I’m here reporting from IBM ConnectEd 2015 (@IBMConnect) in Orlando, Florida. Earlier, I posted on my experience on Monday at the Women’s Executive Lunch, hosted by Katrina Troughton (@KatyTroughton), Vice President, Smarter Workforce Solutions at IBM. Thanks again to everyone involved.
Later on Monday, I attended a panel titled “Creating the Next Gen Workforce through Engaging Employee Experiences,” which featured Christopher Crummey (@ccrummey), World Wide Director of Sales, Social Business & Exceptional Digital Experience at IBM; David Hogan, Manager, eBusiness Marketing at Blue Cross Blue Shield of Tennessee; Geoff Englemeyer (@G_Engelmeyer), Director, Corporate Communications Technology at AT&T; Kelly Perry, Senior Business Process Analyst, The Sherwin-Williams Company; and Rodrigo Castro, National Manager Applications, Caixa Economica Federal.
This panel was of particular interest to me, as the topic had a great deal of overlap with subjects covered in my book, The Social Employee (McGraw-Hill, 2013), coauthored by Mark Burgess (@MNBurgess). Specifically, the panel addressed the intersection of technology and humanity. The discussion around increasing employee engagement in the workplace reminds me of the old saying, “You can lead a horse to water, but you can’t make it drink.” Providing employees with social engagement platforms is one thing, but creating buy-in around those tools is quite another.
And so, these panelists were asked what their companies had done to make their collaboration and social networking solutions appealing to their workforce. Each panelist had their own unique way of framing the issue, but ultimately they all agreed that it came down to the why. Companies can’t just show up one day, drop a training manual on their employees’ desks and say, “Here, read up. We expect you to be doing all of this by next week.” Such an approach is abrupt, overly forceful, and devoid of any meaningful context. Even worse, it sets unrealistic expectations (more on that in a moment).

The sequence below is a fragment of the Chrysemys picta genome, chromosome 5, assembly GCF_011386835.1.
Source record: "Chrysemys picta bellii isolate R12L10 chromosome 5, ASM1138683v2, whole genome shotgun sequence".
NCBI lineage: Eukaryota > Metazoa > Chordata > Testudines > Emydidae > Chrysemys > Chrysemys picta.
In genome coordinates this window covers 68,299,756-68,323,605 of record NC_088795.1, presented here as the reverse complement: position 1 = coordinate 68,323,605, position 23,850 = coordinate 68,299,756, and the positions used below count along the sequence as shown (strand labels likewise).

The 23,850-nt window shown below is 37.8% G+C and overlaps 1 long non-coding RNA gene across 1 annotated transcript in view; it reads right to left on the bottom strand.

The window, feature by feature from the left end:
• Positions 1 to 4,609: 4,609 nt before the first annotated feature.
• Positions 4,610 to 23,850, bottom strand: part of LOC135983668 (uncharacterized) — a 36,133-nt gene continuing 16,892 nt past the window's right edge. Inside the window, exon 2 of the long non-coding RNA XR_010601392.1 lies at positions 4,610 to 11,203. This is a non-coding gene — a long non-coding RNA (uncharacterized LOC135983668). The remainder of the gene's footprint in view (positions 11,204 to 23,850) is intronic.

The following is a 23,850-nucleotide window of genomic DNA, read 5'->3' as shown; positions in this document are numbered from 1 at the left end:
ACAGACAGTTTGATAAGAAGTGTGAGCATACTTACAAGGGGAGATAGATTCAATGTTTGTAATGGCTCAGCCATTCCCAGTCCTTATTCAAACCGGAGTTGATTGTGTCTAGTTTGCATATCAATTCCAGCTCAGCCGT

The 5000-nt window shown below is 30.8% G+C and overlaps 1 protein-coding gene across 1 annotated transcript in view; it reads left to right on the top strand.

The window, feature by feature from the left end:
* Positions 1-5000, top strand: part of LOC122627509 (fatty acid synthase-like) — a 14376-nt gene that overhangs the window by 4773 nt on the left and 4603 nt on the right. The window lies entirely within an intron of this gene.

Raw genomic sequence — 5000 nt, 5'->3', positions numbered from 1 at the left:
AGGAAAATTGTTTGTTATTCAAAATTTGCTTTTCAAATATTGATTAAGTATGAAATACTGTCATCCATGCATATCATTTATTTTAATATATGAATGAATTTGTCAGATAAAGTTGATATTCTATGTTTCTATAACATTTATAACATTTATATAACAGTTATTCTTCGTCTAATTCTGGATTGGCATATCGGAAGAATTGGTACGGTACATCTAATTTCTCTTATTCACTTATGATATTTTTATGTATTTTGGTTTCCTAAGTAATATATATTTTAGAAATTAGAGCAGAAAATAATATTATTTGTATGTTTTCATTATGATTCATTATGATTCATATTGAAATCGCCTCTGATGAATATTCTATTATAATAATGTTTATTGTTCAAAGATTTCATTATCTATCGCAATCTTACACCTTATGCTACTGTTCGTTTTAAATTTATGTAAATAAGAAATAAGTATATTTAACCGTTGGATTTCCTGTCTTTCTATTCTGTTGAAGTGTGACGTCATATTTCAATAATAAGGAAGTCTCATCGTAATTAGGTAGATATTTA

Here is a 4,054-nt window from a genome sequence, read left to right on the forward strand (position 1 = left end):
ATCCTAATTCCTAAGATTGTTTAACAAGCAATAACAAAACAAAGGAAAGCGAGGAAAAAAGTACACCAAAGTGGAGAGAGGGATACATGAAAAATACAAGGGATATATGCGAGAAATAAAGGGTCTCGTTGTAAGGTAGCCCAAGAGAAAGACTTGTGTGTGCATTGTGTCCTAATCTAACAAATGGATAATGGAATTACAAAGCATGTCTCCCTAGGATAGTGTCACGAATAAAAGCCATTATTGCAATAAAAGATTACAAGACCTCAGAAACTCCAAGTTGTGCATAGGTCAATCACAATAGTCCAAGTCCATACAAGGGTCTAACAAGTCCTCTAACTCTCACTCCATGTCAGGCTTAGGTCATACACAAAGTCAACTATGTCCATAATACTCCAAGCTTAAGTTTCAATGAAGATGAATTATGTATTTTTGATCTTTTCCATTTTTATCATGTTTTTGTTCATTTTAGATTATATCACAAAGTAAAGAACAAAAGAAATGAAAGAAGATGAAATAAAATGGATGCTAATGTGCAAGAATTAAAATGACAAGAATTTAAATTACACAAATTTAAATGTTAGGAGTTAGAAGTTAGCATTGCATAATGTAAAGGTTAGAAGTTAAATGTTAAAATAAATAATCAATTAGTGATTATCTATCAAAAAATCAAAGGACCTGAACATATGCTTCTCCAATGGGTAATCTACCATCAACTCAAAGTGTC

An organization’s main priority in building social adoption in the next-gen workforce is mastering the why by demonstrating the value of social processes. Marketers have known this secret for years: Sell the solution the tool offers, not the tool itself. Sell the sizzle, not the steak. And as we at Blue Focus Marketing (@BlueFocus) have been saying for years, there’s a lot of sizzle when it comes to social processes. For true engagement, employees must understand the benefits first. They need to have a reason to join social platforms. They need to believe—ideally through a skilled demonstration—that these tools can improve their workflow and access to resources.
In The Social Employee (@SocialEmployee), we saw how several Fortune 100 companies like IBM and AT&T took this concept and ran with it, developing the “WWHW Wheel” (what, why, how, when) to track employee buy-in by monitoring the kinds of questions they were asking. So it was good to see this panel put so much emphasis not only on this concept, but also on the idea of gamification through incentives and badges. Indeed, with the badge system, some of the panelists joked that employees would complain any time they earned a badge and the company failed to deliver it. It may not sound like it would mean much, but it creates a fun competition among employees trying to outrank each other with their social achievements.
The other benefit of the badge system is that it sets more realistic expectations about adoption. Rather than treating social engagement as a one-week, learn-it-and-you’re-done process, badges show that social adoption is ongoing, that there’s always a way to level up, always something else to learn. And as I walk through the halls of the IBM ConnectED conference, I can’t help but feel the same way. While collaboration and social networking tools—as well as driving employee engagement using these tools—have come a long way in a relatively short period of time, there’s still so much more we can do … and this space continues to evolve with new technologies like cloud, mobile, social and analytics.
And so, we push onward.
You can contact Cheryl Burgess on Twitter at @CKBurgess.
This post was previously published on IBM’s Social Business Insights Blog.